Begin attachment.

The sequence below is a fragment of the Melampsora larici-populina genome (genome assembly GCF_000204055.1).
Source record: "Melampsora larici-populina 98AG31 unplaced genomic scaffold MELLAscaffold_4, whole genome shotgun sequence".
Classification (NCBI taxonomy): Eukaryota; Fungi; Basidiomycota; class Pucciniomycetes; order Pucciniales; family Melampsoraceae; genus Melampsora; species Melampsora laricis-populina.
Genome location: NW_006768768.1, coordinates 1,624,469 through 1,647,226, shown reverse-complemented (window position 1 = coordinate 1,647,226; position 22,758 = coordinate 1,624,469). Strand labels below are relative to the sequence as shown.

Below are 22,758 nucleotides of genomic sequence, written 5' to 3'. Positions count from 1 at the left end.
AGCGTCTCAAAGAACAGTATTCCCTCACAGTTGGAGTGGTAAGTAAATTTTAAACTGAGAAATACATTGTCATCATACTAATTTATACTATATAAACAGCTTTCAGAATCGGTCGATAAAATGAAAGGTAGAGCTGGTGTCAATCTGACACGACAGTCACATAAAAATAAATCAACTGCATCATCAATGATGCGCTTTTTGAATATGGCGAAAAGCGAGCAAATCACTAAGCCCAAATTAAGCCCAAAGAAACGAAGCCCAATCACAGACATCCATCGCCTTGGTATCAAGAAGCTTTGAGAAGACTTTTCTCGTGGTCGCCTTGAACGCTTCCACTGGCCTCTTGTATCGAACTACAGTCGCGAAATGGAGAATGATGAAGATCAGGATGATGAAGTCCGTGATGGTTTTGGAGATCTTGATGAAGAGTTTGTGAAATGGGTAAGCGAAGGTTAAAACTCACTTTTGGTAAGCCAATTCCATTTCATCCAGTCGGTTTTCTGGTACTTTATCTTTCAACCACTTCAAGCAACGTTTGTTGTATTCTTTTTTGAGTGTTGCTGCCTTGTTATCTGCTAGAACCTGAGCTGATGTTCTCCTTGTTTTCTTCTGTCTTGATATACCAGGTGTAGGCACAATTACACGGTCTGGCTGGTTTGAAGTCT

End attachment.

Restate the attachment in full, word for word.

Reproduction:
The sequence below is a fragment of the Melampsora larici-populina genome (genome assembly GCF_000204055.1).
Source record: "Melampsora larici-populina 98AG31 unplaced genomic scaffold MELLAscaffold_4, whole genome shotgun sequence".
Classification (NCBI taxonomy): Eukaryota; Fungi; Basidiomycota; class Pucciniomycetes; order Pucciniales; family Melampsoraceae; genus Melampsora; species Melampsora laricis-populina.
Genome location: NW_006768768.1, coordinates 1,624,469 through 1,647,226, shown reverse-complemented (window position 1 = coordinate 1,647,226; position 22,758 = coordinate 1,624,469). Strand labels below are relative to the sequence as shown.

Below are 22,758 nucleotides of genomic sequence, written 5' to 3'. Positions count from 1 at the left end.
AGCGTCTCAAAGAACAGTATTCCCTCACAGTTGGAGTGGTAAGTAAATTTTAAACTGAGAAATACATTGTCATCATACTAATTTATACTATATAAACAGCTTTCAGAATCGGTCGATAAAATGAAAGGTAGAGCTGGTGTCAATCTGACACGACAGTCACATAAAAATAAATCAACTGCATCATCAATGATGCGCTTTTTGAATATGGCGAAAAGCGAGCAAATCACTAAGCCCAAATTAAGCCCAAAGAAACGAAGCCCAATCACAGACATCCATCGCCTTGGTATCAAGAAGCTTTGAGAAGACTTTTCTCGTGGTCGCCTTGAACGCTTCCACTGGCCTCTTGTATCGAACTACAGTCGCGAAATGGAGAATGATGAAGATCAGGATGATGAAGTCCGTGATGGTTTTGGAGATCTTGATGAAGAGTTTGTGAAATGGGTAAGCGAAGGTTAAAACTCACTTTTGGTAAGCCAATTCCATTTCATCCAGTCGGTTTTCTGGTACTTTATCTTTCAACCACTTCAAGCAACGTTTGTTGTATTCTTTTTTGAGTGTTGCTGCCTTGTTATCTGCTAGAACCTGAGCTGATGTTCTCCTTGTTTTCTTCTGTCTTGATATACCAGGTGTAGGCACAATTACACGGTCTGGCTGGTTTGAAGTCT